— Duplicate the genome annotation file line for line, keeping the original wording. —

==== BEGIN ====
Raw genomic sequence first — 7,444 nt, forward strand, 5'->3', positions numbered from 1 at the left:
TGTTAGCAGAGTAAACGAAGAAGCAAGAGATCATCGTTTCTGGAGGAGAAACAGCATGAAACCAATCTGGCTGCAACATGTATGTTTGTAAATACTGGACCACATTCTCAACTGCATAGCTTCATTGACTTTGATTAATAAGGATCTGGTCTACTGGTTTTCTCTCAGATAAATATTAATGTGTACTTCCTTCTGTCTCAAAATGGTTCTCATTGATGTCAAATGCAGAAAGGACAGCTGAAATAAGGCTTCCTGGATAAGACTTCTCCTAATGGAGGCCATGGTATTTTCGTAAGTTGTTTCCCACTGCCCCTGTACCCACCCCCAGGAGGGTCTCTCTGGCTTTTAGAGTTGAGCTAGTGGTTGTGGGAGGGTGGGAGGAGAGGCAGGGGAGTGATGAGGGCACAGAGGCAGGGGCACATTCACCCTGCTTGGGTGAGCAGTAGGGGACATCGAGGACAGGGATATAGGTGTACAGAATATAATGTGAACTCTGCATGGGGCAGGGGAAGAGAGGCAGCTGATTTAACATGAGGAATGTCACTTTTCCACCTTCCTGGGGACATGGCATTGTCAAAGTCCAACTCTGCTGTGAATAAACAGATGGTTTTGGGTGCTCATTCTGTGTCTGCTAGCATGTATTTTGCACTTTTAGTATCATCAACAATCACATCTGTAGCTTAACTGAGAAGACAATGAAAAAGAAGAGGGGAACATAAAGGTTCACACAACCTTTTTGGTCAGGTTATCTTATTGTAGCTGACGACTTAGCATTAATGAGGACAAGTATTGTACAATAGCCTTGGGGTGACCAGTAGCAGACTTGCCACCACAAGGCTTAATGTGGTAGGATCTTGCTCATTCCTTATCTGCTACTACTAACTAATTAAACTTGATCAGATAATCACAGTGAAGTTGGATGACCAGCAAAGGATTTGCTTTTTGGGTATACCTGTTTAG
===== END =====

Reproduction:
Raw genomic sequence first — 7,444 nt, forward strand, 5'->3', positions numbered from 1 at the left:
TGTTAGCAGAGTAAACGAAGAAGCAAGAGATCATCGTTTCTGGAGGAGAAACAGCATGAAACCAATCTGGCTGCAACATGTATGTTTGTAAATACTGGACCACATTCTCAACTGCATAGCTTCATTGACTTTGATTAATAAGGATCTGGTCTACTGGTTTTCTCTCAGATAAATATTAATGTGTACTTCCTTCTGTCTCAAAATGGTTCTCATTGATGTCAAATGCAGAAAGGACAGCTGAAATAAGGCTTCCTGGATAAGACTTCTCCTAATGGAGGCCATGGTATTTTCGTAAGTTGTTTCCCACTGCCCCTGTACCCACCCCCAGGAGGGTCTCTCTGGCTTTTAGAGTTGAGCTAGTGGTTGTGGGAGGGTGGGAGGAGAGGCAGGGGAGTGATGAGGGCACAGAGGCAGGGGCACATTCACCCTGCTTGGGTGAGCAGTAGGGGACATCGAGGACAGGGATATAGGTGTACAGAATATAATGTGAACTCTGCATGGGGCAGGGGAAGAGAGGCAGCTGATTTAACATGAGGAATGTCACTTTTCCACCTTCCTGGGGACATGGCATTGTCAAAGTCCAACTCTGCTGTGAATAAACAGATGGTTTTGGGTGCTCATTCTGTGTCTGCTAGCATGTATTTTGCACTTTTAGTATCATCAACAATCACATCTGTAGCTTAACTGAGAAGACAATGAAAAAGAAGAGGGGAACATAAAGGTTCACACAACCTTTTTGGTCAGGTTATCTTATTGTAGCTGACGACTTAGCATTAATGAGGACAAGTATTGTACAATAGCCTTGGGGTGACCAGTAGCAGACTTGCCACCACAAGGCTTAATGTGGTAGGATCTTGCTCATTCCTTATCTGCTACTACTAACTAATTAAACTTGATCAGATAATCACAGTGAAGTTGGATGACCAGCAAAGGATTTGCTTTTTGGGTATACCTGTTTAG